Monday, May 16, 2022

#BiennaleArte2022 – Collateral Event – Procuratie Vecchie - Louise Nevelson – Persistence

Procuratie Vecchie

Louise Nevelson – Persistence


In the historic rooms of the Procuratie Vecchie's recently restored 500 year old  building, overlooking the Piazza San Marco the exhibition Louise Nevelson - Persistence - until September 11 - is curated by Julia Bryan-Wilson.  Organized by the Louise Nevelson Foundation to mark the sixthieth anniversary of Nevelson's 1962 appearance at the Venice Biennale, this show presents over sixty works spanning some thirty years that together underscore her extraordinarily inventive manner of combining materials, including well-known monumental black modular walls and smaller, lesser-known collages that feature a range of colors and were made with everyday stuff like newsprint, flattened bits of metal, cardboard, foil, sandpaper, and fabric. It is worth noting that, when she began making assemblages, few besides her were hammering together pieces of wooden debris.
"In fact, an ethics of reuse was central to Nevelson's artistic approach.  
From her impoverished days in the 1950s trawling construction sites and gutters-rescuing everything from liquor crates to discarded doorknobs-to her years 
as an acclaimed and financially stable artist, she remained committed 
to reanimateing found objects as she incorporated them 
into her sculptures."
Julia Bryan-Wilson
In Nevelson's Artillery Boxes installation, she appropriates - ammunition boxes - that are closely associated with the masculine activity of war, repurposing them to her own ends. Her sculpture renders the ammunition boxes dysfunctional - transfiguring them into containers for abstraction - while at the same time harnessing their formal possibilities as artillery for her own artistic ambitions.
 Louise Nevelson - Artilliery Boxes Installation 
"..her technique of building works out of ordinary domestic things, often rescued from garbage heaps, has implications that are connected to her status as an immigrant and a woman - her Jewish family left present-day Ukraine when she was a young child .  In one of her works in Persistence exhibition from the later part of her career - an untitled collage of 1985 - she has taken a broom and a blue dust pan and affixed them to a black background, leaving them as recognizable tools of the feminist labor of housework but also estranging them in their presentation as a study in textural contrast, from their functionality."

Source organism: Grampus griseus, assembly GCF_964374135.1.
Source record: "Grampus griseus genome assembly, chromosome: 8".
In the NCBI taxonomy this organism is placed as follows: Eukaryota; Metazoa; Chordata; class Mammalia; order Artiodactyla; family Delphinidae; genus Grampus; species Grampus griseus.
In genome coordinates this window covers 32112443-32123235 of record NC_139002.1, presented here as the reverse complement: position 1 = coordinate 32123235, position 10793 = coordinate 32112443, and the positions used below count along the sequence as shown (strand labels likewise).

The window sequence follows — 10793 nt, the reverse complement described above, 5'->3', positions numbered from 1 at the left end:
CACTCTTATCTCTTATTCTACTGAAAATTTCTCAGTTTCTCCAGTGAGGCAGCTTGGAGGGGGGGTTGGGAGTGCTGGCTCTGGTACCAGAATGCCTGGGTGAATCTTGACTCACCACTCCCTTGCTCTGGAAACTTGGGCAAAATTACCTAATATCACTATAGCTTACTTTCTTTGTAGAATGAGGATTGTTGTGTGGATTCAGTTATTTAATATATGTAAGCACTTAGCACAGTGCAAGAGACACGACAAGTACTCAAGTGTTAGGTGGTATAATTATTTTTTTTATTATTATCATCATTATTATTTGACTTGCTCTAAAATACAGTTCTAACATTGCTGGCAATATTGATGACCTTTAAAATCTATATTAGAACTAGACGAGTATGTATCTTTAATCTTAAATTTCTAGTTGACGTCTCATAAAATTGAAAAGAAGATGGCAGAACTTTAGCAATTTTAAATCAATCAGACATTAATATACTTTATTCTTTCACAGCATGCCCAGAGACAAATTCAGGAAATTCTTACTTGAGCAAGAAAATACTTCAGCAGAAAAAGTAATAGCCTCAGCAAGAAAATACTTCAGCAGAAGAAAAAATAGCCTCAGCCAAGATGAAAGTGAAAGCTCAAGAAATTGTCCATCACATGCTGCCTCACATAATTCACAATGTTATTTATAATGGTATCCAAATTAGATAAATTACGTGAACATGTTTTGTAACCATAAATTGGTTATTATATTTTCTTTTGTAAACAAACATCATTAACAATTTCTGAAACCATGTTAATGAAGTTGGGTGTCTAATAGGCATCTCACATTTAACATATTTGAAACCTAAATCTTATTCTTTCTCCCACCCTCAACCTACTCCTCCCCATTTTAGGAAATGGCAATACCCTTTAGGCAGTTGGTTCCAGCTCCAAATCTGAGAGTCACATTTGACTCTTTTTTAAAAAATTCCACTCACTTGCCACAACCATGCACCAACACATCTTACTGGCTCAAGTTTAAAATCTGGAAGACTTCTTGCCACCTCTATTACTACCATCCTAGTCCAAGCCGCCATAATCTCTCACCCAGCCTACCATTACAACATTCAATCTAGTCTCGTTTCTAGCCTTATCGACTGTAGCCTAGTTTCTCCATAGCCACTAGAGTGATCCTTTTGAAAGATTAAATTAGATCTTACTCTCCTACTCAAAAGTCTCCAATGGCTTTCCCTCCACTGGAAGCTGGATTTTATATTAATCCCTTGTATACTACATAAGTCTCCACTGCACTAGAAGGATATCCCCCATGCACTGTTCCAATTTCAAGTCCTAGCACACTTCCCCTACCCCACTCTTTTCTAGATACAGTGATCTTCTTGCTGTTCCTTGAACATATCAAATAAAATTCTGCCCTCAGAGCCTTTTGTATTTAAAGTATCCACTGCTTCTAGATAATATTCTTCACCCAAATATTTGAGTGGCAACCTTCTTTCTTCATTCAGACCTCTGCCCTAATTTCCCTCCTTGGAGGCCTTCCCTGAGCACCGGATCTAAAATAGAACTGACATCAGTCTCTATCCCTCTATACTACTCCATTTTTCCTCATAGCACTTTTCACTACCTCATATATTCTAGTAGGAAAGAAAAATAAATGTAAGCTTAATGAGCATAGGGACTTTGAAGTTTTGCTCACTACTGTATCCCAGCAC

Julia Bryan-Wilson
This room evokes Nevelson's pioneering work in creating immersive sculptural environments during the 1960s and 1970s - such as her installation for '62 Biennale - in which she would often paint the walls to match the color of the works.  Her two monumental works related to the series Nightscapes evoke rectilinear shapes of nocturnal cities.  Nevelson created these wall reliefs by accumulating smaller objects inside individual cells of vintage printer's drawers, which became grid-like containers for miniature worlds, suggesting the teeming simultaneity of life in the city.

"I am going to be an artist... No I'm going to be a sculptor.  
I don't want color to help me."
Louise Nevelson
declared aged 9

Nevelson remained committed to the color black throughout her career.  However, in the early 1960s, she began making wood assemblages in white and gold for the first time. Her first works in white were exhibited at MoMa in 1960 under the title Dawn's Wedding Feast. Although she subsequently disassembled the elements into individual works, the exhibition established the 61-year-old artist as a pioneer of Installation Art, a term that had yet to be invented. Here, one of the largest works from the original show in New York is presented with two other sculptures and in dialogue with The Golden Pearl - not shown - as well as, one striking wall from Black Garden series of the 1970s.
"I go to the sculpture, and my eye tells me what is right for me... 
Sometimes it's the material that takes over; sometimes it's me that takes over.  
I permit them to play, like a seesaw.  I use action and counteraction, like music, all the time. Action and Counteraction. It is always a relationship - 
my speaking to the wood and the wood speaking back to me."
Louise Nevelson

Moon Spikes from 1953, is the earliest piece in the exhibition; its painted black monochrome surface, somewhat rag-tag assortment of wooden scraps that have been arranged to indicate a kind of cityscape, and largely frontal directionality announces some of the aesthetics conceits that would continue to interest Nevelson until the end of her life in 1988.

Louise Nevelson – Persistence
 Louise Nevelson 
Please Note
The text is mostly edited from  - Louise Nevelson - Persistence - exhibition pamphlet written by  the curator, Julia Bryan-Wilson. 


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